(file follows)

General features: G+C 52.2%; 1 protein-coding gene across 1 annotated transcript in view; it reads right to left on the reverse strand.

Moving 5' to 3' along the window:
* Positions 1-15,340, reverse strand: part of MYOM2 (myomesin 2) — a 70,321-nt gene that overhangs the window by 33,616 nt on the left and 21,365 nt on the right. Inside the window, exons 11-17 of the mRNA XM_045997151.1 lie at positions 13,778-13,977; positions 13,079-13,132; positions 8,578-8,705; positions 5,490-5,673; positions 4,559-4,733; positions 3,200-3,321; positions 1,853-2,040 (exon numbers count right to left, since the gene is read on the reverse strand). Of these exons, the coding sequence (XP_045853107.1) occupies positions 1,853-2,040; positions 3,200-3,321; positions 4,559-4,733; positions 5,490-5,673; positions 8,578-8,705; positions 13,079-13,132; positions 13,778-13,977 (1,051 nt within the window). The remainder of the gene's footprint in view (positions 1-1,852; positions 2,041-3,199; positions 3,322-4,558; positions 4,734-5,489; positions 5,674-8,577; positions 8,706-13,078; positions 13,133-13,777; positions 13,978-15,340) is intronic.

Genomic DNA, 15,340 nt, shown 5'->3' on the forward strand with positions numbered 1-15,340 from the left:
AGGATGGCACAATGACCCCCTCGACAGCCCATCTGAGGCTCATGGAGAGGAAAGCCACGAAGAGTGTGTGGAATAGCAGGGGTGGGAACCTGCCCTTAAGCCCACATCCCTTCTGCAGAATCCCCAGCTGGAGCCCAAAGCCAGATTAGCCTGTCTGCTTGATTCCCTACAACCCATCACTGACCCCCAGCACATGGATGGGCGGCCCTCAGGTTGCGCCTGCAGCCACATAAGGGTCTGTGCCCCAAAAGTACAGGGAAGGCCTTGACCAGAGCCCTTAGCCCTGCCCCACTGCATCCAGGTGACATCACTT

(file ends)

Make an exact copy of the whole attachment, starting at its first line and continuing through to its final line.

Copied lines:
General features: G+C 52.2%; 1 protein-coding gene across 1 annotated transcript in view; it reads right to left on the reverse strand.

Moving 5' to 3' along the window:
* Positions 1-15,340, reverse strand: part of MYOM2 (myomesin 2) — a 70,321-nt gene that overhangs the window by 33,616 nt on the left and 21,365 nt on the right. Inside the window, exons 11-17 of the mRNA XM_045997151.1 lie at positions 13,778-13,977; positions 13,079-13,132; positions 8,578-8,705; positions 5,490-5,673; positions 4,559-4,733; positions 3,200-3,321; positions 1,853-2,040 (exon numbers count right to left, since the gene is read on the reverse strand). Of these exons, the coding sequence (XP_045853107.1) occupies positions 1,853-2,040; positions 3,200-3,321; positions 4,559-4,733; positions 5,490-5,673; positions 8,578-8,705; positions 13,079-13,132; positions 13,778-13,977 (1,051 nt within the window). The remainder of the gene's footprint in view (positions 1-1,852; positions 2,041-3,199; positions 3,322-4,558; positions 4,734-5,489; positions 5,674-8,577; positions 8,706-13,078; positions 13,133-13,777; positions 13,978-15,340) is intronic.

Genomic DNA, 15,340 nt, shown 5'->3' on the forward strand with positions numbered 1-15,340 from the left:
AGGATGGCACAATGACCCCCTCGACAGCCCATCTGAGGCTCATGGAGAGGAAAGCCACGAAGAGTGTGTGGAATAGCAGGGGTGGGAACCTGCCCTTAAGCCCACATCCCTTCTGCAGAATCCCCAGCTGGAGCCCAAAGCCAGATTAGCCTGTCTGCTTGATTCCCTACAACCCATCACTGACCCCCAGCACATGGATGGGCGGCCCTCAGGTTGCGCCTGCAGCCACATAAGGGTCTGTGCCCCAAAAGTACAGGGAAGGCCTTGACCAGAGCCCTTAGCCCTGCCCCACTGCATCCAGGTGACATCACTT